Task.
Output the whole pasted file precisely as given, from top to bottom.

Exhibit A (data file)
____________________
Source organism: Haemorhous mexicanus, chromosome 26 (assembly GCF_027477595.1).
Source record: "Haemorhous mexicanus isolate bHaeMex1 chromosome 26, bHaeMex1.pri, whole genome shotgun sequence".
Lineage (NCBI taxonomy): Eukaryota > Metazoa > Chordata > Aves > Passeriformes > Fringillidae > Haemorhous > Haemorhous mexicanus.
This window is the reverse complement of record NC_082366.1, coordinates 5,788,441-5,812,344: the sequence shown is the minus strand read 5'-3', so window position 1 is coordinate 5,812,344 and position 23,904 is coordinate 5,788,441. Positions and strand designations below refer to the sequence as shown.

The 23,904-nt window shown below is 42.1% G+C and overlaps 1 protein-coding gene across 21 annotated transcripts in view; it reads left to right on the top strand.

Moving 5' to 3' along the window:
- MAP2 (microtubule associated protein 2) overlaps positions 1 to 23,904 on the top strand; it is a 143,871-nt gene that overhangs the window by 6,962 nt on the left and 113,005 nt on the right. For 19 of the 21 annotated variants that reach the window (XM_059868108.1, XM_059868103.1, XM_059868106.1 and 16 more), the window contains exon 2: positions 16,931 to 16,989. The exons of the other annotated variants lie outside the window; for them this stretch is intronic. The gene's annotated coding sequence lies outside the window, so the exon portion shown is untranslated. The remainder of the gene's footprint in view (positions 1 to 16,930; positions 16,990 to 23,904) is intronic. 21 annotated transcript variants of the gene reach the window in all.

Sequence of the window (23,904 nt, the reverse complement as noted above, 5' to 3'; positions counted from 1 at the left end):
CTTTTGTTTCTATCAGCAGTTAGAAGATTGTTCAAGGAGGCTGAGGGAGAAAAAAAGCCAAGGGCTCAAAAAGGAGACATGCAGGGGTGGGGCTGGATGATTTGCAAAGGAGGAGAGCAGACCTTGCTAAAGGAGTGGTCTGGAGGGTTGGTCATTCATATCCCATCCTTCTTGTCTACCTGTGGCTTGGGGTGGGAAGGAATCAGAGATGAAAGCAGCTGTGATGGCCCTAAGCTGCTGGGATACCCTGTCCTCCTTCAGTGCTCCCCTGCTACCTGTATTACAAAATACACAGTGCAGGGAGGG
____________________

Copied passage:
Source organism: Haemorhous mexicanus, chromosome 26 (assembly GCF_027477595.1).
Source record: "Haemorhous mexicanus isolate bHaeMex1 chromosome 26, bHaeMex1.pri, whole genome shotgun sequence".
Lineage (NCBI taxonomy): Eukaryota > Metazoa > Chordata > Aves > Passeriformes > Fringillidae > Haemorhous > Haemorhous mexicanus.
This window is the reverse complement of record NC_082366.1, coordinates 5,788,441-5,812,344: the sequence shown is the minus strand read 5'-3', so window position 1 is coordinate 5,812,344 and position 23,904 is coordinate 5,788,441. Positions and strand designations below refer to the sequence as shown.

The 23,904-nt window shown below is 42.1% G+C and overlaps 1 protein-coding gene across 21 annotated transcripts in view; it reads left to right on the top strand.

Moving 5' to 3' along the window:
- MAP2 (microtubule associated protein 2) overlaps positions 1 to 23,904 on the top strand; it is a 143,871-nt gene that overhangs the window by 6,962 nt on the left and 113,005 nt on the right. For 19 of the 21 annotated variants that reach the window (XM_059868108.1, XM_059868103.1, XM_059868106.1 and 16 more), the window contains exon 2: positions 16,931 to 16,989. The exons of the other annotated variants lie outside the window; for them this stretch is intronic. The gene's annotated coding sequence lies outside the window, so the exon portion shown is untranslated. The remainder of the gene's footprint in view (positions 1 to 16,930; positions 16,990 to 23,904) is intronic. 21 annotated transcript variants of the gene reach the window in all.

Sequence of the window (23,904 nt, the reverse complement as noted above, 5' to 3'; positions counted from 1 at the left end):
CTTTTGTTTCTATCAGCAGTTAGAAGATTGTTCAAGGAGGCTGAGGGAGAAAAAAAGCCAAGGGCTCAAAAAGGAGACATGCAGGGGTGGGGCTGGATGATTTGCAAAGGAGGAGAGCAGACCTTGCTAAAGGAGTGGTCTGGAGGGTTGGTCATTCATATCCCATCCTTCTTGTCTACCTGTGGCTTGGGGTGGGAAGGAATCAGAGATGAAAGCAGCTGTGATGGCCCTAAGCTGCTGGGATACCCTGTCCTCCTTCAGTGCTCCCCTGCTACCTGTATTACAAAATACACAGTGCAGGGAGGG